You seem to be very, very confused. Did you know this is a SQL Forum, not Oracle?
There is no CASE statement in SQL. We have a CASE expression! This is a fundamental concept, regardless of what SQL product you have.
There is no such crap as a generic “status” in RDBMS-- marriage? Employment? Graduation?
I need to determine the average call time between two times when a status is either active or in work: <<
Please follow basic Netiquette and post the DDL we need to answer this. Follow industry and ANSI/ISO standards in your data. You should follow ISO-11179 rules for naming data elements. You should follow ISO-8601 rules for displaying temporal data (xkcd: ISO 8601). We need to know the data types, keys and constraints on the table. Avoid dialect in favor of ANSI/ISO Standard SQL.
You do not know how to model an event, like a service call, with a pair of (start, end) timestamps. A NULL end timestamp would mean the event is still open. Download a free copy of the Snodgrass book on temporal SQL queries from the University of Arizona.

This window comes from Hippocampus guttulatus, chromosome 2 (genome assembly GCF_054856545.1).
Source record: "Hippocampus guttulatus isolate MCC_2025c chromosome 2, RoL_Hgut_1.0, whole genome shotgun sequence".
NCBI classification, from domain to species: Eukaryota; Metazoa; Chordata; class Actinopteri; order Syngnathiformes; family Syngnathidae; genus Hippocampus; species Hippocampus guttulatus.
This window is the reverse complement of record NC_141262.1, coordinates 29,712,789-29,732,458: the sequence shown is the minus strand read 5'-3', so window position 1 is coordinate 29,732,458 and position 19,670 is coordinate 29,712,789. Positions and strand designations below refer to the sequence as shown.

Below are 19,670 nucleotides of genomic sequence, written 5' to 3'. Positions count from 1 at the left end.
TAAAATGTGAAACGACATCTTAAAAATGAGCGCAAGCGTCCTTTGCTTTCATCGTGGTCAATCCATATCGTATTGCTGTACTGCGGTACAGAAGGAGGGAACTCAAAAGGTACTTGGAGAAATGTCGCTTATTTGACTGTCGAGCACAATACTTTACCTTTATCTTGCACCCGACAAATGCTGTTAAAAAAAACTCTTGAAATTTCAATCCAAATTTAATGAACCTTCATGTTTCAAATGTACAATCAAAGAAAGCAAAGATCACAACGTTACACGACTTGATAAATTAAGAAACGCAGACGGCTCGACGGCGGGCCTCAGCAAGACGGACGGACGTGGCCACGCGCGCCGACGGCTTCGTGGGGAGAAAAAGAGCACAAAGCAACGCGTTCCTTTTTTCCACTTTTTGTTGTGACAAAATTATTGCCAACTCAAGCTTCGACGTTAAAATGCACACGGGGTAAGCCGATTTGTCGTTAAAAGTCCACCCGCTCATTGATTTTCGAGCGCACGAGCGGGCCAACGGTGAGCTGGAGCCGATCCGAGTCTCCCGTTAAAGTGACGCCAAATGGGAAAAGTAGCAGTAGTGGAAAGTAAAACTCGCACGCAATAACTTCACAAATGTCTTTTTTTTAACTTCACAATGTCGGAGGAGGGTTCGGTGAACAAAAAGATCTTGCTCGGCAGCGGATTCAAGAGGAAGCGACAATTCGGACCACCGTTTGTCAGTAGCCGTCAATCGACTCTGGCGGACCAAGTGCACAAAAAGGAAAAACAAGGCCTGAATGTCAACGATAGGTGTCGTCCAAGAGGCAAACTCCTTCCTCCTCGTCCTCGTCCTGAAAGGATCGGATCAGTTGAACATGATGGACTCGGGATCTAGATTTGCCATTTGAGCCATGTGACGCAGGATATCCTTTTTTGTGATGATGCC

You also do know SQL shorthand. We would use the IN() predicate:
CASE WHEN service_call_status IN ('ACTIVE', 'IN WORK')
ELSE NULL END;
85 to 95% of the real work in SQL is in the DDL.
I will guess that those two service call status codes mean that the service_call_end_timestamp IS NULL to show it is unresolved. Oh, SQL Server does not use ANSI/ISO Standard temporal math; see why this is a bad place to ask your question?
DATEDIFF (SECONDS, service_call_begin_timestamp,
CURRENT_TIMESTAMP) AS answer_duration)
FROM Foobar) --- we have no name! No DDL!
SELECT AVG(answer_duration) AS answer_duration_avg